4.  Set up expectations about the content and the delivery of the movie as well as student behavior.

Content.  This is a movie about X it relates to what we’re learning about Y because Z.

Delivery.  Working with English Language Learners in primary grades, often any selection I choose will have language students will not understand.  I tell them straight up, there will be a lot of academic English in what we’re about to watch and some of it you won’t understand.  Still, you’ll be able to understand a lot of it and figure out the rest based on what you do understand.  If you still don’t understand, right down what you hear and raise your hand, we’ll stop for a moment to clarify it.

Behavior.  When watching a movie about animals, for example, I tell students, you’re going to see a lot of amazing animals that you know in this movie.  You’re going to feel like shouting out every time you see an animal you know.  Instead of shouting out, I want you to raise one finger like this (I model) every time you see an animal you’re familiar with.  And every time you hear an interesting fact, I want you to write it down.  Also, write down any questions you have about anything you hear.

5.  I sit up front at a 90 degree angle to the screen so that I can see both the TV and my students.  This keeps students on task and allows me to see the screen.  (If you have problems with students talking during movies, see #3).

6. Don’t put down the remote control.  You will need to stop the movie frequently.  I stop whenever I want to clarify something or students raise their hands to ask questions.  Students absolutely comprehend more and retain additional information if you stop along the way rather than waiting until the end.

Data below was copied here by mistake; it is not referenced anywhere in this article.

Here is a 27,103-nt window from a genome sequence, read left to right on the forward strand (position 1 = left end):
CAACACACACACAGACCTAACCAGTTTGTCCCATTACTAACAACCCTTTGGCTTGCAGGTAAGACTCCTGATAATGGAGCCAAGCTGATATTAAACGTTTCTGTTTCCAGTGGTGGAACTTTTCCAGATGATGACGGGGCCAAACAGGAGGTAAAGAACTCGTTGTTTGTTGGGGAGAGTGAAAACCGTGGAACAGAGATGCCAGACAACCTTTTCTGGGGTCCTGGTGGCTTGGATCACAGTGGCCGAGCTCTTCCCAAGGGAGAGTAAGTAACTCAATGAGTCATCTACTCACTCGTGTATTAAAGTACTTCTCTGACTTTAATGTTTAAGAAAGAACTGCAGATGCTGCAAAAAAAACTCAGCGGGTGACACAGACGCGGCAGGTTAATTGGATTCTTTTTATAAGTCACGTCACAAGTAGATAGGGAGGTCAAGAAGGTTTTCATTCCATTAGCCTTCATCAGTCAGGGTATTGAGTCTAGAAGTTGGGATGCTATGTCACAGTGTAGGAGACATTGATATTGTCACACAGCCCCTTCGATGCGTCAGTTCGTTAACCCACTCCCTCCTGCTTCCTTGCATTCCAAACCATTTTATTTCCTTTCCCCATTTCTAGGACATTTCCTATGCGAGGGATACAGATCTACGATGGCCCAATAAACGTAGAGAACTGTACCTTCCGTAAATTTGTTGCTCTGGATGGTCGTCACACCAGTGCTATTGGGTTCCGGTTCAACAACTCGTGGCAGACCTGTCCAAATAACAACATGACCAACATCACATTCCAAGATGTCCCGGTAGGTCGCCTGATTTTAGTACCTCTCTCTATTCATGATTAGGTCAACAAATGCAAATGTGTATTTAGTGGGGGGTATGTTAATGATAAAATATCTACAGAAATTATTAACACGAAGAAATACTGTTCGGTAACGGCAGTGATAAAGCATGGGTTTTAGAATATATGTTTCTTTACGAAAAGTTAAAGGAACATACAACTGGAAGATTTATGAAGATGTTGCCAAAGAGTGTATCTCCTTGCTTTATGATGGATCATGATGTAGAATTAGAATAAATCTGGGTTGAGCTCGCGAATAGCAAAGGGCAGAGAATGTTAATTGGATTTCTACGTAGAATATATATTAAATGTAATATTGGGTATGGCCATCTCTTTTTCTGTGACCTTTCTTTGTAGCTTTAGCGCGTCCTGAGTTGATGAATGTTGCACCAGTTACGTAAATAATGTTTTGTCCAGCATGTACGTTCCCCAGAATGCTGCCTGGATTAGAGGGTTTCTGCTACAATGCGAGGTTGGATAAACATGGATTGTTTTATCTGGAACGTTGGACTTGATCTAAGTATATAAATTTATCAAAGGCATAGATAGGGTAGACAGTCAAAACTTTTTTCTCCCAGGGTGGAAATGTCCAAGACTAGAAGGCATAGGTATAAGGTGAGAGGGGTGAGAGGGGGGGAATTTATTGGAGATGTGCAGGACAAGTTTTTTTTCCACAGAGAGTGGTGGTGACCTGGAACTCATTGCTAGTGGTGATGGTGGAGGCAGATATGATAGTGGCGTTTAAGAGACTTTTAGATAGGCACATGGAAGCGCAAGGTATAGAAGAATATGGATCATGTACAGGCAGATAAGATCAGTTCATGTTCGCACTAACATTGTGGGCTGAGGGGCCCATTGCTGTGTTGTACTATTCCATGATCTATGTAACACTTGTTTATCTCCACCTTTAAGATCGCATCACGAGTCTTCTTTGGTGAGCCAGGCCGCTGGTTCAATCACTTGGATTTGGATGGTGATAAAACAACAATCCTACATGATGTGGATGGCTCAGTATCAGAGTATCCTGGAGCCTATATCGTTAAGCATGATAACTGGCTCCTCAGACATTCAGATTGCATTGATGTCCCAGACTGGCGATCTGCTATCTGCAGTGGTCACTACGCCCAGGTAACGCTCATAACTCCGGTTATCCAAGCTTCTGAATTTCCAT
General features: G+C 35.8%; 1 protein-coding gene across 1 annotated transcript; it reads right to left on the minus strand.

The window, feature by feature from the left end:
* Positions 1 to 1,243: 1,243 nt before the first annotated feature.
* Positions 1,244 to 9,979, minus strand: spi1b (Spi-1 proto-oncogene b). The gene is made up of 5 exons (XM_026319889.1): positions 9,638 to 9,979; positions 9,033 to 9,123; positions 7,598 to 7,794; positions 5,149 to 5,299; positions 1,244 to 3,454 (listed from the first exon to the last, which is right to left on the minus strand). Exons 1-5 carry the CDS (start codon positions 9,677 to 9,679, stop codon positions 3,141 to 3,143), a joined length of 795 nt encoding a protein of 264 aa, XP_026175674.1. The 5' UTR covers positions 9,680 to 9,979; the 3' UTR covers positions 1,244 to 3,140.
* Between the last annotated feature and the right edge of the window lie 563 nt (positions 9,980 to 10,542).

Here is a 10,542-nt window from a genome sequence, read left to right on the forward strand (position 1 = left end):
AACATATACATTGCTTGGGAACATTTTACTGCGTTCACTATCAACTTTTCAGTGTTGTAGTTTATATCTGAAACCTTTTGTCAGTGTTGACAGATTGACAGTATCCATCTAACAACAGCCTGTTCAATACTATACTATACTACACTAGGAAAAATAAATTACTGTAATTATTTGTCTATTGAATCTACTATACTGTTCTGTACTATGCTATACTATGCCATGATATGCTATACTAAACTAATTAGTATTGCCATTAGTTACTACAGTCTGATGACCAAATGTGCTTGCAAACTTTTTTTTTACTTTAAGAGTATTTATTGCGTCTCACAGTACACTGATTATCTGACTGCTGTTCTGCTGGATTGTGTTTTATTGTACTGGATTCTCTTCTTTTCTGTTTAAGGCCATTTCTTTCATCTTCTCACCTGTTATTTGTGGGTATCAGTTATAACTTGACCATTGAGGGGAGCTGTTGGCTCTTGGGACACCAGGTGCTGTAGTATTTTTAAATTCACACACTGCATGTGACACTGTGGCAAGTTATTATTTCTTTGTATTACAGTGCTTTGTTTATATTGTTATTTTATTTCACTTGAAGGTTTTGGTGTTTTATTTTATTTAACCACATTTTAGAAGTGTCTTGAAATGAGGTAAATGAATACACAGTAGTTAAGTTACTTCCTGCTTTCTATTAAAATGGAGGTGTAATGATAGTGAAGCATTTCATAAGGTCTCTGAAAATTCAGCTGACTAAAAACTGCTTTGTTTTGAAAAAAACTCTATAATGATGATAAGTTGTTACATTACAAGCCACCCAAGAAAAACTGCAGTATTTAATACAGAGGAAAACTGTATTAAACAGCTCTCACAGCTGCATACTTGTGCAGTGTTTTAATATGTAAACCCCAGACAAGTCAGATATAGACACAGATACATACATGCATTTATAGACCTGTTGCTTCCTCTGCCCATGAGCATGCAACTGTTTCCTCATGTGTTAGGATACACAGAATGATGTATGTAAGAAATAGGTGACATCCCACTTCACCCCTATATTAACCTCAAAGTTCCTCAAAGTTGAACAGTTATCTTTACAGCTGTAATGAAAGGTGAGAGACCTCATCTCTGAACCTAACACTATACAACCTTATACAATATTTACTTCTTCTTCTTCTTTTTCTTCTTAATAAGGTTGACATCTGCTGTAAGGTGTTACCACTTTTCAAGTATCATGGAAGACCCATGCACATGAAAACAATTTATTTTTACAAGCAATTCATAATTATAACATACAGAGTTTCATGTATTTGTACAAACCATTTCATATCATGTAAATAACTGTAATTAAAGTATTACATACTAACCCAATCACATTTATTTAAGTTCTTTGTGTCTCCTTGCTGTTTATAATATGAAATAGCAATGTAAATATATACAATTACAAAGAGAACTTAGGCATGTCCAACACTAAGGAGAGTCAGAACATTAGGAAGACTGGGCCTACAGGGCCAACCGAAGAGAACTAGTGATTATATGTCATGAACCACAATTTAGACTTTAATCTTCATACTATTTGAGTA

7.  At the end of the movie, ask some students to ask the question they’ve written down but don’t attempt to answer all those questions.  Students can record their questions on a concept/question board or KWL chart.  These questions become the basis for research in the coming unit.  Also assist students in clarifying information that was confusing.  Try to model how to figure out confusing language rather than handing them the definitions of unfamiliar words.

8.  Have students recap what they’ve learned and explain how the movie is related to the unit.  This helps transfer the new knowledge into long term memory.  If students can explain what they’ve learned, you can assist but if they still can’t explain, you need to re-evaluate showing that movie or better frame the movie discussion next time.

9.  Ask students to evaluate the movie.  Not just did you like it but did this movie add to your knowledge about X?  If they say yes, be sure to ask why…you’re starting to make them aware of themselves as learners.  If they say no, then that’s learning for you.

Spanish Reading Comprehension Resources

Thursday, March 25th, 2010

Thanks to web site visitors, Luz Arriaga and Dora Antillon, my Reading Comprehension Posters and Bookmarks arenow also available in Spanish.

Reading Comprehension Posters (English)
Reading Comprehension Poster (Spanish)

Reading Comprehension Bookmark (English)
Reading Comprehension Bookmark (Spanish)

Larger versions of the Reading Comprehension Bookmarks (not yet translated) are also available here.

RTI (Response to Intervention) A Complete Apple Workflow

Sunday, March 7th, 2010

Thank you to those of you who attended my workshop, “RTI:  A Complete Apple Workflow” at the CUE conference this weekend.   I spoke about using Apple Software to address your Response to Intervention program.  This post contains the links, resources, and ideas that I shared.  Rather than simply posting the keynote file (which is much easier) I prefer to recap and flush out some of the ideas so that it’s beneficial even to those who weren’t there.

What is RTI?